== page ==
Philly local, Drew Guldalian of Engin Cycles, is renowned for his titanium bicycle fabrication (recall his beautiful Gilded Ti Hardtail from the 2019 Philly Bike Expo) and machining precision componentry like CNC stems and seat collars. Drew also produces various framebuilding tools like the Engin Wheel Tool and the Process Frame Fixture. Jarrod Bunk connected with Drew at this year’s Philly Bike Expo to photograph the frame fixture Drew had on display at the show. Continue reading below for Drew’s take on how nearly one-hundred years of combined framebuilding expertise culminated in the development of the Process Frame Fixture, along with Jarrod’s always-detailed imagery.
The “Process Fixture” has a rich history. It was originally designed by the legend Bill Grove of Grove Innovations out of State College, PA. He did it about 12+ years ago after going to a NAHBS and seeing the products available. He felt the industry needed a better product and set out to make a no compromise fixture. He did not have the ability to make the fixture so it was made by job shops. This proved to be a real issue and was in the end the reason the project never really got off the ground. He tried a few times to get it going but in the end it never made it to the finish line. The few that did make it out into the world went through Rody Walters shop Groovy Cycles. Rody is a longtime friend of Bill’s and helped get the fixtures to the end users.
At the start of the pandemic I was at home trying to come up with a way that I could get the fixture I had in my mind out of my brain and onto a computer screen. In turn I decided to contact Bill and see if he minded if I used a bunch of his ideas because I really liked what he did but knew it needed to be modernized for where the bicycle has gone in the last few years. He agreed to hand off the design and it started what has been an insane journey. Even with all the work Bill did this project was a huge undertaking. What we added to the fixture was not only features but also made it capable of longer front centers, slacker angles, longer forks and wider bottom brackets. The end result is the combination of essentially seventy-five years worth of collective builders’ ideas.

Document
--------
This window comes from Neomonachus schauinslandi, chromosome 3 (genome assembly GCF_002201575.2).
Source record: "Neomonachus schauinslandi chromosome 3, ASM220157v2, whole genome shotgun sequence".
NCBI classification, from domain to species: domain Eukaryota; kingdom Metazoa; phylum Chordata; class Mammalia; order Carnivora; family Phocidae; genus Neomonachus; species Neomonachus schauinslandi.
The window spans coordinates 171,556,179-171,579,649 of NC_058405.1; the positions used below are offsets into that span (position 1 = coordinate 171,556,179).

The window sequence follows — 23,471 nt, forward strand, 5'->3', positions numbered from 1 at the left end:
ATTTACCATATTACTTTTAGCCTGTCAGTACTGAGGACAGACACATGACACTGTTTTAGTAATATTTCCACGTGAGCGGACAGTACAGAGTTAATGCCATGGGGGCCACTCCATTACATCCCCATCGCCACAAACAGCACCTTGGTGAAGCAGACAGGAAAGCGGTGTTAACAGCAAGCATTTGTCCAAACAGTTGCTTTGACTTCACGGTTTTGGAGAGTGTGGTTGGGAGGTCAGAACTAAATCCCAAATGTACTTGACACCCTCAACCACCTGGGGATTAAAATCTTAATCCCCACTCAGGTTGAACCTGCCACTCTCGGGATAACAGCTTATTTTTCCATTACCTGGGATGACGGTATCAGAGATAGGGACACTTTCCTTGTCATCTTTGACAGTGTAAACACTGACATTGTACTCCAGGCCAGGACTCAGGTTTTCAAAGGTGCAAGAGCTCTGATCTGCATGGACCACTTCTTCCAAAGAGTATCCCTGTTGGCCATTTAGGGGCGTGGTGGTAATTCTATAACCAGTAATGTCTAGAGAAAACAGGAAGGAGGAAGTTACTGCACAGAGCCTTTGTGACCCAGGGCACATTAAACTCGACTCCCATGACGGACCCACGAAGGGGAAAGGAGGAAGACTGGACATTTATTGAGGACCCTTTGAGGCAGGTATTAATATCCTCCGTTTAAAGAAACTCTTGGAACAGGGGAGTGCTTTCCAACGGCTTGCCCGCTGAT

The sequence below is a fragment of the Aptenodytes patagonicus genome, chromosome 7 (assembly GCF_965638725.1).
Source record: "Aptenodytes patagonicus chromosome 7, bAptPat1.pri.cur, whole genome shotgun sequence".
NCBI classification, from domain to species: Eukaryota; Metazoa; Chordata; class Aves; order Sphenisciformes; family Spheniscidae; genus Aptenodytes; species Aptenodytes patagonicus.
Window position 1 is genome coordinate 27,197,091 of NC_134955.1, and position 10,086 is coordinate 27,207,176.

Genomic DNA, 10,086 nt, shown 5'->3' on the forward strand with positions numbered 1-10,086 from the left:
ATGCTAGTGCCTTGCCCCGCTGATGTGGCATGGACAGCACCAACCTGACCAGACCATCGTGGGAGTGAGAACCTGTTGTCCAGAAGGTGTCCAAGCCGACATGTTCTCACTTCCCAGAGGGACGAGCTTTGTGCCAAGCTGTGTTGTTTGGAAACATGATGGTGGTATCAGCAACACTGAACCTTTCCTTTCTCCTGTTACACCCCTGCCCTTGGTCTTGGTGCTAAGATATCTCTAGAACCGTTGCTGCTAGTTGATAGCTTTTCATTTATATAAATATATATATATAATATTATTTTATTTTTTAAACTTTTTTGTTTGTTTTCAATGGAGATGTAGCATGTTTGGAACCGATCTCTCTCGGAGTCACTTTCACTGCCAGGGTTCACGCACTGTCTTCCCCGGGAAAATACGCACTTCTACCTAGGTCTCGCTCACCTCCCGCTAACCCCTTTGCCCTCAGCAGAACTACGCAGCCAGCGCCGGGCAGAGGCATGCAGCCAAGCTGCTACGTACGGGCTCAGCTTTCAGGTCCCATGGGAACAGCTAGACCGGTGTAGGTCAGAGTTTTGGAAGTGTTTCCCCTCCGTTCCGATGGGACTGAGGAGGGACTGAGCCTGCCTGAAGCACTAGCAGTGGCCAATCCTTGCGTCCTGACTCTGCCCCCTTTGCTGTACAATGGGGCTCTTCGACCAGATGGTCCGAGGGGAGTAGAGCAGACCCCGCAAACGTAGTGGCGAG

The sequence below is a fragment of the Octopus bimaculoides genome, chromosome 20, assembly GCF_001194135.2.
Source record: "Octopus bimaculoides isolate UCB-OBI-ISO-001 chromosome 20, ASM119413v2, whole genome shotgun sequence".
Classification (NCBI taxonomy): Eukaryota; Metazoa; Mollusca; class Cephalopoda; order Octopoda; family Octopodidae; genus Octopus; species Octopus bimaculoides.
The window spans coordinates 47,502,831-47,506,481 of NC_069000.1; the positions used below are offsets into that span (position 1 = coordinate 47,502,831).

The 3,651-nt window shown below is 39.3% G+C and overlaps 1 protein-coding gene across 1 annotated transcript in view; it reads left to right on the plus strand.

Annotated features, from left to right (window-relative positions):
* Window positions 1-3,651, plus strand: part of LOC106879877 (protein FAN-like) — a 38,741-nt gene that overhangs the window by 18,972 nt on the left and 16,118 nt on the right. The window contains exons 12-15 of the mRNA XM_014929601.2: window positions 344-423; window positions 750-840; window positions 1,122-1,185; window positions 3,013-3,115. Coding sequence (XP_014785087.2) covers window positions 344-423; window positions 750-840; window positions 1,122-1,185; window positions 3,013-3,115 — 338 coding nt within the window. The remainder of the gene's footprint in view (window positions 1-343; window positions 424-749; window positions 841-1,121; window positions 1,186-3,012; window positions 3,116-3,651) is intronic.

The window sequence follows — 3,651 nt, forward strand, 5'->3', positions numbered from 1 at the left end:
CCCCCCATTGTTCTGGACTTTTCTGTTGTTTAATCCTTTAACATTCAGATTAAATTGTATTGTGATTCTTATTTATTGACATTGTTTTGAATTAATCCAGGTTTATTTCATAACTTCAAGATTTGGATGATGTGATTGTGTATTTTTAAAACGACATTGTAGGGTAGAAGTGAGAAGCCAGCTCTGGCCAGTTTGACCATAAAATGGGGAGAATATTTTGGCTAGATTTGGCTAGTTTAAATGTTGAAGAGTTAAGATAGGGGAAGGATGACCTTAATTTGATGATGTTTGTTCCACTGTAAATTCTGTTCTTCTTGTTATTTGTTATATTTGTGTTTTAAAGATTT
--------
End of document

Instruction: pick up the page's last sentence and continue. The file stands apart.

The entire fixture is made here in Philadelphia. The only thing we outsource is the dummy axles because they are already made by Paragon Machine Works. No other fixture on the market verifies the geometry the way this one does. It confirms that the print is matched on the fixture and can be repeated to 0.01mm. All the measurements including the degrees on angles are measured with a 6″ digital caliper. The accuracy of the caliper is the accuracy of repeatability.
The fixture rotates on a gimbal that is as much of an amazing piece of engineering as the fixture itself. It is counterweighted for ease of movement, rotates on leather friction washers that are adjustable and has locks to ensure a preferred position can not move no matter how much weight is applied.
The fixture is made from cast aluminum jig plate and comes complete. There are no options except all the options. The only thing that can be skipped is the plumbing for Argon (which is not shown in the images). The price for the fixture is $9500 which again includes everything except the bench or pedestal to mount it to. The rolling stand shown is not included.
The name of the fixture is based on a somewhat joke I had with Bruce Gordon. We joked often after having a conversation that it is “all about the process”. He even made me pins that said “all about the process”. I ended up using the name “Process” for all the tools I make including The Process Fixture.